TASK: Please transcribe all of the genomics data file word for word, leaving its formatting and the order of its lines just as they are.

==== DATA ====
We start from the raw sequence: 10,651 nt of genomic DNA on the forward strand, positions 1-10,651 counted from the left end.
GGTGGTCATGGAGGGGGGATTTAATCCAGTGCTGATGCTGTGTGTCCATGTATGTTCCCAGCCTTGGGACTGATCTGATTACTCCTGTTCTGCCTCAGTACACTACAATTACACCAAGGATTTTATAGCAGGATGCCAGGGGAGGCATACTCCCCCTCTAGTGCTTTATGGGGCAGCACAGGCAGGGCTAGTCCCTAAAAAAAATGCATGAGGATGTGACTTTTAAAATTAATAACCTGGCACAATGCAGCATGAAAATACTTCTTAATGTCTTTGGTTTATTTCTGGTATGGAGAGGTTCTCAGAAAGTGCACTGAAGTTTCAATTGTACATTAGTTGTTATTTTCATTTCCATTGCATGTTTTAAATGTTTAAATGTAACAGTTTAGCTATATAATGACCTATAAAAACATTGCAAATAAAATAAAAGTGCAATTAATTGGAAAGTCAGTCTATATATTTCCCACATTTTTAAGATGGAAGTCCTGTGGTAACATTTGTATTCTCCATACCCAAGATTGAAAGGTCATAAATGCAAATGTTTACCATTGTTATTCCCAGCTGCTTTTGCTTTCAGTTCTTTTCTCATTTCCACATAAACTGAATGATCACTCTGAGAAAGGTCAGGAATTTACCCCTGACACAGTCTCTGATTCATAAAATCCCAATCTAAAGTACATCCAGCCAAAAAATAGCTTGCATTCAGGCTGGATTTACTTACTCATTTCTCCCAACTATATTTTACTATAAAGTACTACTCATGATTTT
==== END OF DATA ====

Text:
We start from the raw sequence: 10,651 nt of genomic DNA on the forward strand, positions 1-10,651 counted from the left end.
GGTGGTCATGGAGGGGGGATTTAATCCAGTGCTGATGCTGTGTGTCCATGTATGTTCCCAGCCTTGGGACTGATCTGATTACTCCTGTTCTGCCTCAGTACACTACAATTACACCAAGGATTTTATAGCAGGATGCCAGGGGAGGCATACTCCCCCTCTAGTGCTTTATGGGGCAGCACAGGCAGGGCTAGTCCCTAAAAAAAATGCATGAGGATGTGACTTTTAAAATTAATAACCTGGCACAATGCAGCATGAAAATACTTCTTAATGTCTTTGGTTTATTTCTGGTATGGAGAGGTTCTCAGAAAGTGCACTGAAGTTTCAATTGTACATTAGTTGTTATTTTCATTTCCATTGCATGTTTTAAATGTTTAAATGTAACAGTTTAGCTATATAATGACCTATAAAAACATTGCAAATAAAATAAAAGTGCAATTAATTGGAAAGTCAGTCTATATATTTCCCACATTTTTAAGATGGAAGTCCTGTGGTAACATTTGTATTCTCCATACCCAAGATTGAAAGGTCATAAATGCAAATGTTTACCATTGTTATTCCCAGCTGCTTTTGCTTTCAGTTCTTTTCTCATTTCCACATAAACTGAATGATCACTCTGAGAAAGGTCAGGAATTTACCCCTGACACAGTCTCTGATTCATAAAATCCCAATCTAAAGTACATCCAGCCAAAAAATAGCTTGCATTCAGGCTGGATTTACTTACTCATTTCTCCCAACTATATTTTACTATAAAGTACTACTCATGATTTT